Australian manufacturing hit by supply chain turmoil


Australia’s manufacturing activity shrank during the summer vacation as the outbreak of Omicron caused confusion.

Australian Industrial Group Manufacturing index It decreased by 6.4 points between December and January to 48.4. This represents a challenge for staff availability and further supply chain disruptions. Reads less than 50 points indicate reduced activity.

Innes Willox, CEO of Ai Group, said the two-month decline in performance reversed the situation reported in November when regulations were relaxed in southeastern states.

“Cost pressure was felt strongly just as input prices continued to rise and the selling price index showed a partial recovery in these costs in the market,” he said.

Three of the index’s six manufacturing sectors reported positive conditions. The strongest results show that the building materials sector has risen 6.5 points to 63.4, indicating that the housing construction boom continues. In contrast, food and beverages plummeted 19.2 points to 38.

Meanwhile, six of the seven performance indicators decreased, and only sales increased. Supplier deliveries plummeted from 53.4 points in November to 37.8 points.

“The December and January periods were significantly affected by much higher levels of COVID-19 infection and the surge in the number of quarantined people,” Willox said.

New orders will also decrease by 8 points to 51.3 points.

“The new order index has fallen sharply, indicating less confidence among companies dealing with the new impact of the COVID-19 pandemic,” Willox said.

Corporate confidence declined across the manufacturing industry, but consumer confidence rose 1.7% in the last week of January after reaching its lowest level since October 2020.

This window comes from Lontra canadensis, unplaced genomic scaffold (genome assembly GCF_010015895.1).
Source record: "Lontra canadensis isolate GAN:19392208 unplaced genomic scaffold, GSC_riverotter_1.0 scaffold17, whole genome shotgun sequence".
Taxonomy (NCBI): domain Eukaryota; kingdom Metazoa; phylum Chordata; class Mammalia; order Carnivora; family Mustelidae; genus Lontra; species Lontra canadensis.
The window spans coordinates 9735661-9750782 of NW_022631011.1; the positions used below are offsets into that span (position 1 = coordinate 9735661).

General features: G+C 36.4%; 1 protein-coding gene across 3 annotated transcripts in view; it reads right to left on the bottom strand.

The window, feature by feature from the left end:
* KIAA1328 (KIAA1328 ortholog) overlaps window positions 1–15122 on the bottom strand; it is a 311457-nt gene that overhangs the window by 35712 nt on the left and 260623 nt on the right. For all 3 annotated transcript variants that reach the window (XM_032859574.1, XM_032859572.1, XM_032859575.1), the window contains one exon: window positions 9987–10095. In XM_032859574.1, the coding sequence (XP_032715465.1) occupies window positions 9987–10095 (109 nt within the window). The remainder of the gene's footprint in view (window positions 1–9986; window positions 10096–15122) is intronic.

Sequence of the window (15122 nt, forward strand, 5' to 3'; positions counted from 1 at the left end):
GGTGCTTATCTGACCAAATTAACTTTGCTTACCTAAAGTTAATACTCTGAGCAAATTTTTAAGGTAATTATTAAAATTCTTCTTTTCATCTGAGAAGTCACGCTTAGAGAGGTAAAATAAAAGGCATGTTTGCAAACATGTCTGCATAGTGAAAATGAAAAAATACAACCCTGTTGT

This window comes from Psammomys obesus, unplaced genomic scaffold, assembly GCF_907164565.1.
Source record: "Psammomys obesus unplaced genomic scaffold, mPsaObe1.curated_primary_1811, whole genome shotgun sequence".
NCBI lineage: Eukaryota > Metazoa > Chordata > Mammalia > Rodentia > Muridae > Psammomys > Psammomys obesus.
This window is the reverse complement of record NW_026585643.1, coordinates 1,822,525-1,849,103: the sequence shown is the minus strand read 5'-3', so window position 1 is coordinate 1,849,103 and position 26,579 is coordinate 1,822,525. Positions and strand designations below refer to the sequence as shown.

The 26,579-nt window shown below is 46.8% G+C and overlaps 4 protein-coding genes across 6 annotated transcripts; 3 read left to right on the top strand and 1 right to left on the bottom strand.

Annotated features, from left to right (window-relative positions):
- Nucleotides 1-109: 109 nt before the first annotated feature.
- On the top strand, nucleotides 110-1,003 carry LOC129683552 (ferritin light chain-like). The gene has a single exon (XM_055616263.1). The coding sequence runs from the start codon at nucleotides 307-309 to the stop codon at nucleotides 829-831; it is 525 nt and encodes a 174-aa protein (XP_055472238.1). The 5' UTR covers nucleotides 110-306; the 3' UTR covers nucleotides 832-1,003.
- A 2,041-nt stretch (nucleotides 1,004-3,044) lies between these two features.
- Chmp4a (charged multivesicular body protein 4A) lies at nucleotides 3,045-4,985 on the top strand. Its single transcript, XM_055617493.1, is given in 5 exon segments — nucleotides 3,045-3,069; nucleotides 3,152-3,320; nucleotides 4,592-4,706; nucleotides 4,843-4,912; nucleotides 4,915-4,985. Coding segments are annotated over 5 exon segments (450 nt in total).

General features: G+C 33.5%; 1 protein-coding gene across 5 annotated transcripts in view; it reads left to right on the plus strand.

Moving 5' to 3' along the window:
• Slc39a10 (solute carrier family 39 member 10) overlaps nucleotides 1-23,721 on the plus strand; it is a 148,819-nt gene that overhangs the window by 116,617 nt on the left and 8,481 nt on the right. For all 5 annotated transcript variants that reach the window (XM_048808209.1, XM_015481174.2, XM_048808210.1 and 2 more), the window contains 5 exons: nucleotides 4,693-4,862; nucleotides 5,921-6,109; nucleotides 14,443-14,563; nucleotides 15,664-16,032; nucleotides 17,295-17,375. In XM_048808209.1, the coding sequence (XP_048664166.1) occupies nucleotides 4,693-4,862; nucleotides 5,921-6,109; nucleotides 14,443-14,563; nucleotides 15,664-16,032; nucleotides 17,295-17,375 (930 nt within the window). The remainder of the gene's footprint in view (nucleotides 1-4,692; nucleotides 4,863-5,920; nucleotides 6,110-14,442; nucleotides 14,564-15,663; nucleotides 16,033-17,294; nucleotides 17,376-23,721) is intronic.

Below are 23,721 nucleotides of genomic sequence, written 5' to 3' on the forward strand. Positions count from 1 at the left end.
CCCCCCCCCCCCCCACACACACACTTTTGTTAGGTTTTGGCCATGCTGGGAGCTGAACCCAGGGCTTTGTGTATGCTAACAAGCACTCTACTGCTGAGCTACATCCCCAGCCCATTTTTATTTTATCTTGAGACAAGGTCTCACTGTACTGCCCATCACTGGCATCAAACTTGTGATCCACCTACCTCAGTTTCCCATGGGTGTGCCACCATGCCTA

The ANZ-Roy Morgan Consumer Confidence Index showed that it was mainly caused by a surge in confidence in New South Wales after a three-week decline.

“This happened in the same week that the CPI in the fourth quarter of 2021 (December quarter) reported an upward surprise,” said David Plank, Dean of the Australian Economics Department.

Unexpectedly, weekly inflation expectations fell slightly after CPI numbers were released and exceeded expectations.

Higher-than-expected inflation and lower unemployment are putting pressure on the Reserve Bank of Australia (RBA) to adjust forward guidance on interest rate outlooks.

From the beginning of the pandemic to the second half of 2021, the RBA has shown that there will be no increase in cash rates until “at least 2024”.

The RBA will meet its first financial board meeting this year on Tuesday.

Australian Bureau of Statistics (ABS) also released data December retail sales, the largest monthly decline since April 2020, show a 4.4% decline. The department store, garment and shoe industries were down particularly sharply, but foot retail was a modest increase.

Following strong consecutive results in November (7.3%) and October (4.9%), they are above pre-pandemic levels.

“Despite this fall, retail sales remain strong … strong consumer spending has continued since the outbreak of the Delta,” said Ben James, ABS Director of Quarterly Economic Statistics.

Rebecca Chu

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Rebecca Zhu is an Australian reporter based in Sydney. She focuses on Australia’s economy, property and education. Contact her at [email protected]